ROCKFORD, Ill. (July 20, 2020) – The Rock River Valley Blood Center (RRVBC) is excited to expand its donor base during a critical time thanks to recent Food and Drug Administration (FDA) efforts to expand eligibility by reducing or eliminating deferral times for specific populations.
FDA officials announced the changes earlier this year in response to the national blood shortage caused by the COVID-19 pandemic. The blood center has worked diligently to modify protocols and computer systems and train staff and started rolling out the updates this week.
Highlights of these changes include:
Deferral changed from 12 months to three months:
- Individuals who have had a blood transfusion.
- Individuals who have been outside the U.S. or Canada in the past three years (for those who have traveled to malaria-endemic areas).
- Individuals who have used needles to take drugs, steroids or anything not prescribed by their doctor.
No deferral, donor is eligible to donate:
- Member or dependent of the U.S. military stationed in the United Kingdom or specific countries in Europe.
- For individuals who spent time that adds up to five years or more in France or Ireland (other than Northern Ireland) from 1980 to 2001 – deferral changed to only countries of France and Ireland, and donor may be eligible to donate.
“We welcome these FDA updates and any opportunity to expand our donor base in this region and save more local lives,” CEO Lisa Entrikin said. “We have an urgent and ongoing need for blood as COVID-19 continues to impact the local blood supply, so the more people who are eligible to donate, the better.”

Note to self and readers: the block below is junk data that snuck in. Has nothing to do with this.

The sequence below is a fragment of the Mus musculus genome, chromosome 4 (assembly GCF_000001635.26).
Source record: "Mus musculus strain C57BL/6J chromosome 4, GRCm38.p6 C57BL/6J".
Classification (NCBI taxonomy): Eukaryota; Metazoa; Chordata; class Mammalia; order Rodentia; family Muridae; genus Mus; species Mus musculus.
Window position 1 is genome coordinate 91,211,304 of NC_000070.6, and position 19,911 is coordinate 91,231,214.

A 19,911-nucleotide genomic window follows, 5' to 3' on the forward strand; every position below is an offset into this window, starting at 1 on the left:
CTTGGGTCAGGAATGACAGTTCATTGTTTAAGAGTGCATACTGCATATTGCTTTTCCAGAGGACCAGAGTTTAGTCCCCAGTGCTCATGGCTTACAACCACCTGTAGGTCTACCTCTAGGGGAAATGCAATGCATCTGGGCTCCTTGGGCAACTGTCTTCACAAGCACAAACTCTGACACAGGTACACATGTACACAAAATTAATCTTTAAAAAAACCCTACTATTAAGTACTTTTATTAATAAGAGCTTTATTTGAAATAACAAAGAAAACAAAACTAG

Visit the FDA’s website to view the full list of eligibility updates or call us at 815-965-8751 with questions. Schedule a donation anytime at rrvbc.org or via the myRRVBC app.
These updates come at an important time, making blood donation possible for many individuals who previously had been deferred or unable to donate. Locally, we’ve lost more than 3,000 units of blood because of cancelled blood drives during the past few months. Other issues at play include:
- Important enhanced safety and social distancing measures have reduced collection efforts and donor capacity, limiting mobile bus operations (where approximately 40% of the blood supply is collected).
- Blood drives with schools, colleges, and universities have ceased, and it’s unclear if they will restart in the fall. These drives account for nearly 25% of the nation’s blood supply and help engage younger donors.
- Many businesses that host regular blood drives remain closed.
- Blood drives at movie theaters, festivals, concerts and large community events also have slowed.
- Reduced mobile collections also impact the diversity of the donor population. This is vital in finding compatible blood for patients with sickle cell disease, which primarily affects the African American population.
“Blood centers nationwide are teetering on the edge of a blood supply crisis unlike anything the nation has ever experienced,” Entrikin said. “Every blood drive that does not take place and every donor who does not show up further puts the blood supply at risk.”
About Rock River Valley Blood Center
The Rock River Valley Blood Center is your community blood center and is the only provider of blood products and services to Mercyhealth’s Javon Bea Hospital-Rockton, Mercyhealth’s Javon Bea Hospital-Riverside, OSF Saint Anthony Medical Center, SwedishAmerican Hospital, SwedishAmerican Regional Cancer Center, SwedishAmerican Medical Center-Belvidere, Beloit Health System, Edgerton Hospital and Health Services, FHN-Freeport and Rochelle Community Hospital. The center has four convenient donor centers in Rockford, Belvidere and Freeport and the ability to support up to three mobile drives a day. The Rock River Valley Blood Center ensures that the right blood type is available at the right time for local patients whose lives may depend on it. Patients and their families rely on individuals to provide life-giving red blood cells, plasma, and platelets through blood donation.